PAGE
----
The 2013 Strengthening Medicaid Third Party Liability Act, effective October 1, 2017, allows state Medicaid agencies or the insurers/managed care organizations contracted with to provide such benefits to seek reimbursement from any responsible third party of all payments made from the entirety of settlement, judgment, award funds, not just a portion thereof.
About Flagship Services Group
Flagship Services Group is the premier Medicare compliance services provider to the property & casualty insurance industry. Our focus and expertise has been the Medicare and Medicaid compliance needs of P&C self-insureds, insurance companies, and third party administrators. We specialize in P&C mandatory reporting, conditional payment resolution, and set aside allocations. Whether auto, liability, no-fault, or work comp claims, we have assembled the expertise, experience and resources to deliver unparalleled MSP compliance and cost savings results to the P&C industry. To find out more about Flagship, our folks, and our customized solutions, please visit us at www.flagshipservicesgroup.com. To speak with us about any of our P&C MSP compliance products and services, you may also contact us at 888.444.4125 or email@example.com.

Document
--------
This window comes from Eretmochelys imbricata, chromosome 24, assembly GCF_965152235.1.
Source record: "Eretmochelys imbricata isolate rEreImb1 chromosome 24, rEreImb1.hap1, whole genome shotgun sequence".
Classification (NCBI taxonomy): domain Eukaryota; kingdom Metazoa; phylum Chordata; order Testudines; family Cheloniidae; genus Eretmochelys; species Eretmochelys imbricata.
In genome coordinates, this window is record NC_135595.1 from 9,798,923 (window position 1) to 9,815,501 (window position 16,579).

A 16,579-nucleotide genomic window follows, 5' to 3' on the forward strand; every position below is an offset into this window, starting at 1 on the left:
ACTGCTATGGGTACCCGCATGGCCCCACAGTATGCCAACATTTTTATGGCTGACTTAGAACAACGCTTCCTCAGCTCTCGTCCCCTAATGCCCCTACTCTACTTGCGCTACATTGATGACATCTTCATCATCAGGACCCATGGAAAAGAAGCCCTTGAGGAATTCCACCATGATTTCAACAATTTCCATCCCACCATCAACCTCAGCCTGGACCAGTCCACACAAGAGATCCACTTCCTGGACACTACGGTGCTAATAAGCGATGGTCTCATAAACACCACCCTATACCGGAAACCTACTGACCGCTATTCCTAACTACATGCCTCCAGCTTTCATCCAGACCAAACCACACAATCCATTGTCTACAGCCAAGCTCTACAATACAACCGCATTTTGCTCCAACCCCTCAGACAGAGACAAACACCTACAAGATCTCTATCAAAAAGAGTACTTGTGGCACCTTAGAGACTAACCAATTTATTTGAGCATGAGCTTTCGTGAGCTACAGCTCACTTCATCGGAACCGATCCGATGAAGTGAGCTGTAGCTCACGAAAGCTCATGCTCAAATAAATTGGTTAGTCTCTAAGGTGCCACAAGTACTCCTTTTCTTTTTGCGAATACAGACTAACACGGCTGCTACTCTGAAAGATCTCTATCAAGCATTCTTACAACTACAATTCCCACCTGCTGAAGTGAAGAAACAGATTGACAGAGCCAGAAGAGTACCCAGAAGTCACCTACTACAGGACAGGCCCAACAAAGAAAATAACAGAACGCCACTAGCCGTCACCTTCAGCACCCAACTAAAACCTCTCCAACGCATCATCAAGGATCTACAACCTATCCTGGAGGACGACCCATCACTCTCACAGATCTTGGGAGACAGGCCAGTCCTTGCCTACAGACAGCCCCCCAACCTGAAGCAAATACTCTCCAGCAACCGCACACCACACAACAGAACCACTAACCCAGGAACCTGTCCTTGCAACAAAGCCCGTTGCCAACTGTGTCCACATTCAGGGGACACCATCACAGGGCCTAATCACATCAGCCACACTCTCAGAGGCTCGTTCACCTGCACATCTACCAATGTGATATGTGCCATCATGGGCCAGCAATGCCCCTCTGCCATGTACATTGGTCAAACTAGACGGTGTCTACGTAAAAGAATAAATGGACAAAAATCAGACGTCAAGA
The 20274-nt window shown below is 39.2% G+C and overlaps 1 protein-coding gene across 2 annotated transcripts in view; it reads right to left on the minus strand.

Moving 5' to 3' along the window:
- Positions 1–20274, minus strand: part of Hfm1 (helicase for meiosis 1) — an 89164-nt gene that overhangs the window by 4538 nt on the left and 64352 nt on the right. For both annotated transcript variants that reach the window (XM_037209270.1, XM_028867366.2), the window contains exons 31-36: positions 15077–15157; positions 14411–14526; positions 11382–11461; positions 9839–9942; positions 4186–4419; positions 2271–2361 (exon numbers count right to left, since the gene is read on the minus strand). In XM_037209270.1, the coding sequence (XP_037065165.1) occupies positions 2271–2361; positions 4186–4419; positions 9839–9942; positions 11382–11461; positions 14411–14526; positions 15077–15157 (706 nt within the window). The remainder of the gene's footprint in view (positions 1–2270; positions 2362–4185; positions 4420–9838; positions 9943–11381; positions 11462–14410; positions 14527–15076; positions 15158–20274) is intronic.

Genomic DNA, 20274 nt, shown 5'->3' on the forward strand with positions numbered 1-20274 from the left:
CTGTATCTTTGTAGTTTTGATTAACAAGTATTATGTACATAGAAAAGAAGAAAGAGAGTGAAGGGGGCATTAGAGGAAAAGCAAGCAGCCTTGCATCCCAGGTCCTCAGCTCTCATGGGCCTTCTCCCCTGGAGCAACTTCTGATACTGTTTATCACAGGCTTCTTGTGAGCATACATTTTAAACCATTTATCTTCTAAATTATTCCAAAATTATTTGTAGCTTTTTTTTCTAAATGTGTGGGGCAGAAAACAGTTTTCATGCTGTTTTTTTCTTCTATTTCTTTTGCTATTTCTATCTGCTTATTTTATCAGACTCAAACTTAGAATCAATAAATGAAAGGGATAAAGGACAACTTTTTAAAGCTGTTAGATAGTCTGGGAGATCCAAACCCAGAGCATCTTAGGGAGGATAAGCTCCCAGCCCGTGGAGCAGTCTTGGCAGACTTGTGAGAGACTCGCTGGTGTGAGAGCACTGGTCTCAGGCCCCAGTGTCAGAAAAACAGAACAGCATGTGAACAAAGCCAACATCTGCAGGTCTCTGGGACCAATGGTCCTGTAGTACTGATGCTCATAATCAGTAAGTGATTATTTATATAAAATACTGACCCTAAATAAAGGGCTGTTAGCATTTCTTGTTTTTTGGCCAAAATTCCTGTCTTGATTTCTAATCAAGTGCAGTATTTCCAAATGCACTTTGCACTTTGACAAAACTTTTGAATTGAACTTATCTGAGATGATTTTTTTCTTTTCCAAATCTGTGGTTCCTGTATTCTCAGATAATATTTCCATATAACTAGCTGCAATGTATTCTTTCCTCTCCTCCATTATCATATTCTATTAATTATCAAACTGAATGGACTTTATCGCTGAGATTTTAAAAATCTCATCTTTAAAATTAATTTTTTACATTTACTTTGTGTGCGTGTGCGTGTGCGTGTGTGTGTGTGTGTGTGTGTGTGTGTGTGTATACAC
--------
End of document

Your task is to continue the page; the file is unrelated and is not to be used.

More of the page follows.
About Rafael Gonzalez
Rafael Gonzalez, Esq. is President of Flagship Services Group. He speaks and writes on mandatory insurer reporting, conditional payment resolution, set aside allocations, CMS approval, and MSA and SNT professional administration, as well as the interplay and effect of these processes and systems and the Affordable Care Act throughout the country. Rafael blogs on these topics at Medicare Compliance for P&C Insurers at www.flagshipservicesgroup.com/blog. He is very active on LinkedIn, Twitter, Instagram, and Facebook. He can be reached at firstname.lastname@example.org or 813.967.7598.